International Education Week ends with guest speaker

Olivia Medovich
Staff writer

J. Marrten Troost, author of “The Sex Lives of Cannibals”, was the guest speaker at the last event for International Education Week Thursday night in Wrather Hall.

Troost, an avid traveler, shared stories with the audience and read from one of his three travel memoirs.

“The Sex Lives of Cannibals”, is a travelogue that describes the two years Troost spent living on a remote island on the Pacific Ocean in the nation of Kiribati. In the travelogue he talks about what it was like to be a westerner living in isolation from modern civilization.

Troost said “The Sex Lives of Cannibals” fun to write because it was liberating to be able to do and write as he pleased.

“Partly it was such an absurd experience and absurdity lends itself to writing,” Troost said. “At the time, nobody was expecting anything from me.

He said traveling to Kiribati changed and altered the way he viewed the world.

Curiosity of an endlessly changing world makes him want to keep traveling, Troost said.

“I think I’m hard wired for it because of all the times I moved as a youth,” he said. “It’s the curiosity of it, it’s the wanting the sort-of rock your world with a little bit of change. I just love traveling. I just feel alive doing it.”

He said college students need to experience traveling because it will help them grow as people.

“To open their eyes, to live, to expand their world and to learn,” Troost said. “After a certain point it becomes sort of addicting. It’s the thrill of it. I think I would be bored senseless if I never traveled.”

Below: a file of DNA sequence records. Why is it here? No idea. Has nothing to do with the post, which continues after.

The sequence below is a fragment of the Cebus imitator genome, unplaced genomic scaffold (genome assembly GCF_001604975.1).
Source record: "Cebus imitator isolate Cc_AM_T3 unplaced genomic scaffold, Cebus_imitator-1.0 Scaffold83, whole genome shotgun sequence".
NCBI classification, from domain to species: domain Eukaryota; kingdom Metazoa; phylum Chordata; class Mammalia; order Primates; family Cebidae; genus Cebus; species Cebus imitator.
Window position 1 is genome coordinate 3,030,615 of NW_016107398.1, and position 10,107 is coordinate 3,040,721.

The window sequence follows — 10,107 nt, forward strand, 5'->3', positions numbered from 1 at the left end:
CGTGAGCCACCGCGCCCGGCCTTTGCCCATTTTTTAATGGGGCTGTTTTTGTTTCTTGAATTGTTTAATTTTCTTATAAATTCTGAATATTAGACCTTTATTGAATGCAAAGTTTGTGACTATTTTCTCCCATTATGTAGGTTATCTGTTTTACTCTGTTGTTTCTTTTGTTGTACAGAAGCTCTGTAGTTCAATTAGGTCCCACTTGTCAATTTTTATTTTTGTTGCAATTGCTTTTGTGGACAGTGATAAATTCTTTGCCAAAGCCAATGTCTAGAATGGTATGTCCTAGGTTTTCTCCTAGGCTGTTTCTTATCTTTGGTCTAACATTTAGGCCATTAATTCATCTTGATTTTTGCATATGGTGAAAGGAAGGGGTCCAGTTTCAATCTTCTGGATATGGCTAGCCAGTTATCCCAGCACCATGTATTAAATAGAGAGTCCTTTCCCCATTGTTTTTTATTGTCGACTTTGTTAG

For the most part, going somewhere unknown doesn’t scare him, he said. There has only been one incident where he thought he might be in danger during his adventures.

“Walking down the street in China, some guy smacked me on the back of the head,” Toost said. “I didn’t know what was going on. People there would just stare with blank faces.”

Troost said for his next project he will be following in the footsteps of Robert Louis Stevenson, a Scottish novelist, poet and travel writer by traveling through the Pacific.

“I have been reading a lot of literature on the 19th century about the South Pacific and I was really struck by Robert Louis Stevenson,” he said. “He left San Francisco intending on going on a six month cruise and ended up living there.”

The experience of traveling depends on so much more than geography, Troost said.

“Every place is different,” he said. “ It depends on where you are at individually, it depends on your circumstances and who you are traveling with. All I know is that tomorrow always promises to bring something better.”

Other works of Troost include “Lost on Planet China” and “Getting Stoned with Savages.”

Megan Sumners, sophomore from Paris, Tenn., said she was inspired by Troost’s travels and hopes one day she will get to experience the world like him.

“Both of my minors are Spanish and German,” Sumners said. “Traveling is something I really like to do. I want to travel and work in different countries. “

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